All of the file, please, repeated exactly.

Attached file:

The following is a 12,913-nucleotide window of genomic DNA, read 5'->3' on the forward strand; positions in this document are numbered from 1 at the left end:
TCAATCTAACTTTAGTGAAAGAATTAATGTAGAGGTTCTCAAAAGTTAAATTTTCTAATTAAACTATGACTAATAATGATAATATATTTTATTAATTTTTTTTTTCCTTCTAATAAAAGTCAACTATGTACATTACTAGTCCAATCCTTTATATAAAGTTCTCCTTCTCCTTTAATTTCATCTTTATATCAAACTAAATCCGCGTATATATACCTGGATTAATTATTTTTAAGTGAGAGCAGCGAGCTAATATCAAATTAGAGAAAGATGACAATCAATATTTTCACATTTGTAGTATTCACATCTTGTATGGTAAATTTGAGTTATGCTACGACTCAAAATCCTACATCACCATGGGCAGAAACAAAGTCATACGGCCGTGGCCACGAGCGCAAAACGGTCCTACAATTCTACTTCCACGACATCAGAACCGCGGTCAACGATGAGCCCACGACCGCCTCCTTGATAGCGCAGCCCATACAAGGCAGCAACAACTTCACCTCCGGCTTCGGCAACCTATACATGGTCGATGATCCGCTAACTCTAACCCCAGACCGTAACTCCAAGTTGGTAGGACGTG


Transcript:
The following is a 12,913-nucleotide window of genomic DNA, read 5'->3' on the forward strand; positions in this document are numbered from 1 at the left end:
TCAATCTAACTTTAGTGAAAGAATTAATGTAGAGGTTCTCAAAAGTTAAATTTTCTAATTAAACTATGACTAATAATGATAATATATTTTATTAATTTTTTTTTTCCTTCTAATAAAAGTCAACTATGTACATTACTAGTCCAATCCTTTATATAAAGTTCTCCTTCTCCTTTAATTTCATCTTTATATCAAACTAAATCCGCGTATATATACCTGGATTAATTATTTTTAAGTGAGAGCAGCGAGCTAATATCAAATTAGAGAAAGATGACAATCAATATTTTCACATTTGTAGTATTCACATCTTGTATGGTAAATTTGAGTTATGCTACGACTCAAAATCCTACATCACCATGGGCAGAAACAAAGTCATACGGCCGTGGCCACGAGCGCAAAACGGTCCTACAATTCTACTTCCACGACATCAGAACCGCGGTCAACGATGAGCCCACGACCGCCTCCTTGATAGCGCAGCCCATACAAGGCAGCAACAACTTCACCTCCGGCTTCGGCAACCTATACATGGTCGATGATCCGCTAACTCTAACCCCAGACCGTAACTCCAAGTTGGTAGGACGTG